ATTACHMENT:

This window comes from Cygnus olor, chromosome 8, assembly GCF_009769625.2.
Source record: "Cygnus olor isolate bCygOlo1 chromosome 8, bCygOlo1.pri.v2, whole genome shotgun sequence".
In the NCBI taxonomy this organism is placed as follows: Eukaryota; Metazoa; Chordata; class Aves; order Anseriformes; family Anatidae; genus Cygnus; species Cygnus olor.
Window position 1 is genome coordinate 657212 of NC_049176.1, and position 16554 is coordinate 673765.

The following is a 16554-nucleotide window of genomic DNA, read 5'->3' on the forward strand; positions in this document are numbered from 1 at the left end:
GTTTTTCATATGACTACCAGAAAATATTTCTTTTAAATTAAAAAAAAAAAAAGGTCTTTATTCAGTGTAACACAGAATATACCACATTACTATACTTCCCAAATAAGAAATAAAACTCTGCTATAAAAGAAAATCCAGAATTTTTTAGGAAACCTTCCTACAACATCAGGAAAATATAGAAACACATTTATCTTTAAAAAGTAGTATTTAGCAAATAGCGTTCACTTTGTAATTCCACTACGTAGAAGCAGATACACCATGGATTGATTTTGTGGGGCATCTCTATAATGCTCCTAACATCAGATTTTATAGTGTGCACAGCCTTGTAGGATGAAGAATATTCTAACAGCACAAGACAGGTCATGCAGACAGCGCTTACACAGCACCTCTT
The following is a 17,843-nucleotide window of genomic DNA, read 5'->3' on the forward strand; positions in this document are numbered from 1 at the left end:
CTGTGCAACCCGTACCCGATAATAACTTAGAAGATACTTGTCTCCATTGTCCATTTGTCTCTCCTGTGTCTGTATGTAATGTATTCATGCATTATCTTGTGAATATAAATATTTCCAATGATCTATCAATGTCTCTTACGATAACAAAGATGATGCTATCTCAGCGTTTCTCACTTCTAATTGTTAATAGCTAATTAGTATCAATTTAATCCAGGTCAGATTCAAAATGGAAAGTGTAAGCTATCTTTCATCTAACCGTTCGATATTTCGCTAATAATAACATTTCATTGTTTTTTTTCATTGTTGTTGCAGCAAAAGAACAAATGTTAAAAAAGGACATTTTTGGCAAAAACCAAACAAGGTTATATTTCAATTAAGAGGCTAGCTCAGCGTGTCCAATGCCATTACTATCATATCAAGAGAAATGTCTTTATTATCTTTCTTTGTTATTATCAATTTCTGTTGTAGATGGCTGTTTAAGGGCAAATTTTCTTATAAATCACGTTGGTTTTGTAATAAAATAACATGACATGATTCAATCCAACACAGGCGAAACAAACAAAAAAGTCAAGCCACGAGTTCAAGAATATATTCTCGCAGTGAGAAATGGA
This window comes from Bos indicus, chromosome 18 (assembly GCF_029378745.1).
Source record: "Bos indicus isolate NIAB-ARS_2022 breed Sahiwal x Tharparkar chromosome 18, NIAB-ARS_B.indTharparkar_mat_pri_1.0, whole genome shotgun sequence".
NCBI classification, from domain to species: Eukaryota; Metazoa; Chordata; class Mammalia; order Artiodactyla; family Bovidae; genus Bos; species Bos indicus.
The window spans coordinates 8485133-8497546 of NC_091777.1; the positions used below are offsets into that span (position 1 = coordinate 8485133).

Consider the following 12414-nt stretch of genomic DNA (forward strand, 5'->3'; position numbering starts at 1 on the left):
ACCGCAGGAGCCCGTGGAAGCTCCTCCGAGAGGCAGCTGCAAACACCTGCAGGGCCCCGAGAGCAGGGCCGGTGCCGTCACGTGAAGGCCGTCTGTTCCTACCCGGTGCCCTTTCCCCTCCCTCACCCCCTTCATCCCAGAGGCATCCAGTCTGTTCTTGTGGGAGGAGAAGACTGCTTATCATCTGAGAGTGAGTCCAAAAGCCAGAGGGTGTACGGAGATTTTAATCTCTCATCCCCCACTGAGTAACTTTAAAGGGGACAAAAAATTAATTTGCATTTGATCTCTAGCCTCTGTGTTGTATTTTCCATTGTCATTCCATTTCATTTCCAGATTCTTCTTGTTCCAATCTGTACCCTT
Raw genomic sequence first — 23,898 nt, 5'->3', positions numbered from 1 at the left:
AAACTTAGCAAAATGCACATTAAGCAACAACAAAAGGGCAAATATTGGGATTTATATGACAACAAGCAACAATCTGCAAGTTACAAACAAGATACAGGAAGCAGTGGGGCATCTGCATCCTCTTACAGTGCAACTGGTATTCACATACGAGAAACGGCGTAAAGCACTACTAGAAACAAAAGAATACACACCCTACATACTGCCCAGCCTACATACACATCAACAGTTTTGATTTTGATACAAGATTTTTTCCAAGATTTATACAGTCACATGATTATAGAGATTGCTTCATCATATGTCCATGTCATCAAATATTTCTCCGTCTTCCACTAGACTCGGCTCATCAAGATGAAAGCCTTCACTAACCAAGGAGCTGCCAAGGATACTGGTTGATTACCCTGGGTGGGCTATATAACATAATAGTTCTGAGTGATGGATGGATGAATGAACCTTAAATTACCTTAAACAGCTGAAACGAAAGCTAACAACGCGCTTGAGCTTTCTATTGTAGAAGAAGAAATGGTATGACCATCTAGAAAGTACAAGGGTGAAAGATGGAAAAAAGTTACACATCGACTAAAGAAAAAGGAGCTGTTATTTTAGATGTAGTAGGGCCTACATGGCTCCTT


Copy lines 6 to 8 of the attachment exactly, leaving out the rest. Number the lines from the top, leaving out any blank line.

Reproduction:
GTTTTTCATATGACTACCAGAAAATATTTCTTTTAAATTAAAAAAAAAAAAAGGTCTTTATTCAGTGTAACACAGAATATACCACATTACTATACTTCCCAAATAAGAAATAAAACTCTGCTATAAAAGAAAATCCAGAATTTTTTAGGAAACCTTCCTACAACATCAGGAAAATATAGAAACACATTTATCTTTAAAAAGTAGTATTTAGCAAATAGCGTTCACTTTGTAATTCCACTACGTAGAAGCAGATACACCATGGATTGATTTTGTGGGGCATCTCTATAATGCTCCTAACATCAGATTTTATAGTGTGCACAGCCTTGTAGGATGAAGAATATTCTAACAGCACAAGACAGGTCATGCAGACAGCGCTTACACAGCACCTCTT
The following is a 17,843-nucleotide window of genomic DNA, read 5'->3' on the forward strand; positions in this document are numbered from 1 at the left end:
CTGTGCAACCCGTACCCGATAATAACTTAGAAGATACTTGTCTCCATTGTCCATTTGTCTCTCCTGTGTCTGTATGTAATGTATTCATGCATTATCTTGTGAATATAAATATTTCCAATGATCTATCAATGTCTCTTACGATAACAAAGATGATGCTATCTCAGCGTTTCTCACTTCTAATTGTTAATAGCTAATTAGTATCAATTTAATCCAGGTCAGATTCAAAATGGAAAGTGTAAGCTATCTTTCATCTAACCGTTCGATATTTCGCTAATAATAACATTTCATTGTTTTTTTTCATTGTTGTTGCAGCAAAAGAACAAATGTTAAAAAAGGACATTTTTGGCAAAAACCAAACAAGGTTATATTTCAATTAAGAGGCTAGCTCAGCGTGTCCAATGCCATTACTATCATATCAAGAGAAATGTCTTTATTATCTTTCTTTGTTATTATCAATTTCTGTTGTAGATGGCTGTTTAAGGGCAAATTTTCTTATAAATCACGTTGGTTTTGTAATAAAATAACATGACATGATTCAATCCAACACAGGCGAAACAAACAAAAAAGTCAAGCCACGAGTTCAAGAATATATTCTCGCAGTGAGAAATGGA